In this assignment I will evaluate what it means to me to be a teacher within the Lifelong Learning Sector in Trade Union education. I will explore what it means to me to be a professional and how I apply my professional values. Why I feel equality is so important in my subject specialism. I will highlight some of the recent changes in further education and how this has had an impact on Lifelong Learning. I am going to evaluate models of reflective practice and how it applies to my teaching. And focus on my professional development needs and how will I achieve them.
Being a teacher within the Lifelong Learning Sector in the Trade Union, for me is about promoting the value of education, assisting members in developing new skills and enhancing existing ones, promoting social inclusion, fulfillment, employability and adaptability. Lifelong Learning can take place at any stage in life. The majority of the learners that I teach are male and between 30 and 62 years and have never engaged in education before or have not studied for a numbers of years. By the learners engaging in Trade Union education this promotes the value of lifelong learning. This type of education can be used as a pathway for more formal education and training; some learners have developed onto further or higher education. The courses I teach are accredited by the London Metropolitan University, and are delivered over a four to five day block, the courses consist of discussion groups, role plays, question and answer session and two written assessments. On successful completion of these courses the learners receive a certificate from the University. For some learners this is the first certificate they have ever received. When the learners are receiving their certificates, they are informed that the credits can be APEL (Accreditation of Prior Experience / or Learning) towards a professional qualification, this tends to give them an incentive to come back to complete part two to four, on completion they will achieved a Certificate in Professional Development.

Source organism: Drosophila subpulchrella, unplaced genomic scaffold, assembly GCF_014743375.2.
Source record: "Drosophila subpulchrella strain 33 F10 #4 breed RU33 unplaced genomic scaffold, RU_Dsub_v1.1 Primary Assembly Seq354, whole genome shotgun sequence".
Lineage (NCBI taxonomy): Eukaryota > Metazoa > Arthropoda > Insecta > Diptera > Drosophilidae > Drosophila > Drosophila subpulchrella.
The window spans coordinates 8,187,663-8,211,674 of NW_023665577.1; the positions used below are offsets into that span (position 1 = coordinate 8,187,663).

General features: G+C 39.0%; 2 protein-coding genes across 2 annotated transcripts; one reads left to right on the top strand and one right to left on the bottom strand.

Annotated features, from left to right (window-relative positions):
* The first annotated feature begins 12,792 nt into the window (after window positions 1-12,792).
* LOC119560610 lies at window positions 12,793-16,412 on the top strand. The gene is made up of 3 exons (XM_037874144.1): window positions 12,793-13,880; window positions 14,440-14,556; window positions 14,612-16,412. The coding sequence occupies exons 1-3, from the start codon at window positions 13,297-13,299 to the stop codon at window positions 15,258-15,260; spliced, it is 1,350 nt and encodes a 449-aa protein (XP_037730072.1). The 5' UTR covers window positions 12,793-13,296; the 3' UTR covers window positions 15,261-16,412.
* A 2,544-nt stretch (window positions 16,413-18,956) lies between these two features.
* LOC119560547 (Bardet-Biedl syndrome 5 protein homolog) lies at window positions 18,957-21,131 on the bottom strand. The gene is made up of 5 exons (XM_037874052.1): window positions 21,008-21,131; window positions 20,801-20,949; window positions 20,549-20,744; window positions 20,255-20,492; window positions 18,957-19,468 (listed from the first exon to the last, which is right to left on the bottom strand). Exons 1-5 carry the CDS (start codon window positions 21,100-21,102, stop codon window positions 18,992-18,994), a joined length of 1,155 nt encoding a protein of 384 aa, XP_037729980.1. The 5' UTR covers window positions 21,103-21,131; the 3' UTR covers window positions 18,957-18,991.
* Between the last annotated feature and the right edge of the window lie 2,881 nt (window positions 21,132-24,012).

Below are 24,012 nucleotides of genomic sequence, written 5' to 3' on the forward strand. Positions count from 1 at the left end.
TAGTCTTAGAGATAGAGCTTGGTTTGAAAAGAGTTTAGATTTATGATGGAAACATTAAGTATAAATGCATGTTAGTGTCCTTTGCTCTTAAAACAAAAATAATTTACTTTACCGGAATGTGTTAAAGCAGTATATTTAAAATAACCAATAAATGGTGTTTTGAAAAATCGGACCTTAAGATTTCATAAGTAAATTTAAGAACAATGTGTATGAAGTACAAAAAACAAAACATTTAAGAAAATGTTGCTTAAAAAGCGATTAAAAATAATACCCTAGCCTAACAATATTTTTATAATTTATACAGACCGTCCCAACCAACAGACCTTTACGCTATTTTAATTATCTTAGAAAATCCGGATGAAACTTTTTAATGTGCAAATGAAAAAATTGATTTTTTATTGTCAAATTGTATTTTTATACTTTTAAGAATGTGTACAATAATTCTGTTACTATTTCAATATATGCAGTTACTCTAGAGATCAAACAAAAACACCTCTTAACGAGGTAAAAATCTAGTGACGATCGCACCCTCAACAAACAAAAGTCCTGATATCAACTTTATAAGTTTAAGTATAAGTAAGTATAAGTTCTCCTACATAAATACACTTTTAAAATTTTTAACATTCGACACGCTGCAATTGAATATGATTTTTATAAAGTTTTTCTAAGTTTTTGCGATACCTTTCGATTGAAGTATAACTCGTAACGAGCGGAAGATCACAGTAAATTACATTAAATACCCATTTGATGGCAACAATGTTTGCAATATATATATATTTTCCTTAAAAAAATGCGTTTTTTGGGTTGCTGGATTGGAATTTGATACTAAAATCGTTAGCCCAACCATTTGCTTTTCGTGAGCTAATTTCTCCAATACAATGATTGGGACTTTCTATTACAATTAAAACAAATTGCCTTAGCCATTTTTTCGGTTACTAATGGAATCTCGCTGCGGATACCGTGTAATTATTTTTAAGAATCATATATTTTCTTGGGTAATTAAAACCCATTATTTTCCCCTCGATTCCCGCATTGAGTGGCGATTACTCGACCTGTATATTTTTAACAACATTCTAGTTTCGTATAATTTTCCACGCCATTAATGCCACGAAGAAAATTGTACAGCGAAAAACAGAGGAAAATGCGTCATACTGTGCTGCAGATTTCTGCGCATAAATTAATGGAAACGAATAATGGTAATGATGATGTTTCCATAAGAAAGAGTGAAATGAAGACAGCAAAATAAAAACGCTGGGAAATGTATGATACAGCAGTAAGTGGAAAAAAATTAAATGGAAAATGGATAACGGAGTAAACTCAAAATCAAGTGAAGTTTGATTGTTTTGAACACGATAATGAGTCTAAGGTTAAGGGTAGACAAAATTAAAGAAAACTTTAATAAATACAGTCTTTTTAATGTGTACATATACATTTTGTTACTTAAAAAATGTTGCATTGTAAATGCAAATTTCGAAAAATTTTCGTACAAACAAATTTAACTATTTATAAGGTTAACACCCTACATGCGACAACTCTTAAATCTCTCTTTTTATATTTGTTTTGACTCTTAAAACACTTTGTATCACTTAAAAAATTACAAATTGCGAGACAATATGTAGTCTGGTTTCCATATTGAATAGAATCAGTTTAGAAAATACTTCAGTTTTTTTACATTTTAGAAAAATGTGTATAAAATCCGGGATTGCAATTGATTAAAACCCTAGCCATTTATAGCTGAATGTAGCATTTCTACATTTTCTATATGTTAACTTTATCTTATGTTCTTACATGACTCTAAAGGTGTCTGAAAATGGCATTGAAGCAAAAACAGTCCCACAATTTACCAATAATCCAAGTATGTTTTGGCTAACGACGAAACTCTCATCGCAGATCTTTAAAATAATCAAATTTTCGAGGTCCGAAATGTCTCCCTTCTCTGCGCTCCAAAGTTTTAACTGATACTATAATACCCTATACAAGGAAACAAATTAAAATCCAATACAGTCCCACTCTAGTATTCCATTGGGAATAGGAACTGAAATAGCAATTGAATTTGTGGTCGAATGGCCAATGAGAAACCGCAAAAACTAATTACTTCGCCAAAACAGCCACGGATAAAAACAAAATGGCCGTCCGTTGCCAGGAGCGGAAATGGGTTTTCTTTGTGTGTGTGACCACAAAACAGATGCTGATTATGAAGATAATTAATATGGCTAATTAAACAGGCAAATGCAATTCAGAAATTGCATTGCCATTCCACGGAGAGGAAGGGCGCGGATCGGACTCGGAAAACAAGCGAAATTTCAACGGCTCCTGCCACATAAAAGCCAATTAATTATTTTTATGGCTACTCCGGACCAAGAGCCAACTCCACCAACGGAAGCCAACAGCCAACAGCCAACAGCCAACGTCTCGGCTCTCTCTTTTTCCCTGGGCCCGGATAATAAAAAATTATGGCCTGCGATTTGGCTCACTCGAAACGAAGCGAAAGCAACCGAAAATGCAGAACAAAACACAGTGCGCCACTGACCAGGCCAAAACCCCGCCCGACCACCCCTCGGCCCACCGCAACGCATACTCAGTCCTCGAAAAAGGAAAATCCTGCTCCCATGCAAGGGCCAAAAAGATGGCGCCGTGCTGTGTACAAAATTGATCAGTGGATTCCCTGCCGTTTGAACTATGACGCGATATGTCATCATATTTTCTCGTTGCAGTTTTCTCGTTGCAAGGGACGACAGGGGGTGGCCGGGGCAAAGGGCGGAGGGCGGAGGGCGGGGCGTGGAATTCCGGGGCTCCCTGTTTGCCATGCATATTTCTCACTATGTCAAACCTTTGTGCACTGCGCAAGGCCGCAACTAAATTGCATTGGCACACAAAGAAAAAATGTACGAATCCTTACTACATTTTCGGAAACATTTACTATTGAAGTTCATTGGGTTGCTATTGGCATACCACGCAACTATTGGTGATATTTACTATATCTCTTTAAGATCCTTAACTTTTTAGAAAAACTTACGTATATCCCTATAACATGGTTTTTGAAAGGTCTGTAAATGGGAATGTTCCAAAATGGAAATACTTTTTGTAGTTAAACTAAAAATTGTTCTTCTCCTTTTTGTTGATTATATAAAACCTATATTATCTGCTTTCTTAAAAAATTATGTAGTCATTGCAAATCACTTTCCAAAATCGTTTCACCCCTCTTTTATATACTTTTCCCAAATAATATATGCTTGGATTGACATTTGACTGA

My own professional values are integral to my teaching; these values are defined from an organisational level, government legislation and the standards as set out within the QTLS (Qualified Teacher Learning and Skills) professional standards. According to Wallace (2007) "The standards draw our attention to two aspect of professionalism: one is about applying a set of values; the other is about conforming to a code of practice. Central to both is the ability to recognise, and take responsibility for supporting, the rights and needs of the learners." This can determine how successfully I teach and how successfully my learners learn.
When I meet the learners, this is on the day the course commences, I will try to make them feel as welcome as possible by giving them all a name card to write what they would prefer to be called for the duration of the course, this makes it easier for me to address them, I also feel it brings a sense of respect amongst the learners. The health and safety of the learners are paramount; once the introductions are over I will make all learners aware of the emergency exits and fire drill. Before the learners arrive I will do my own check of the classroom making sure it is up to the required safety standards.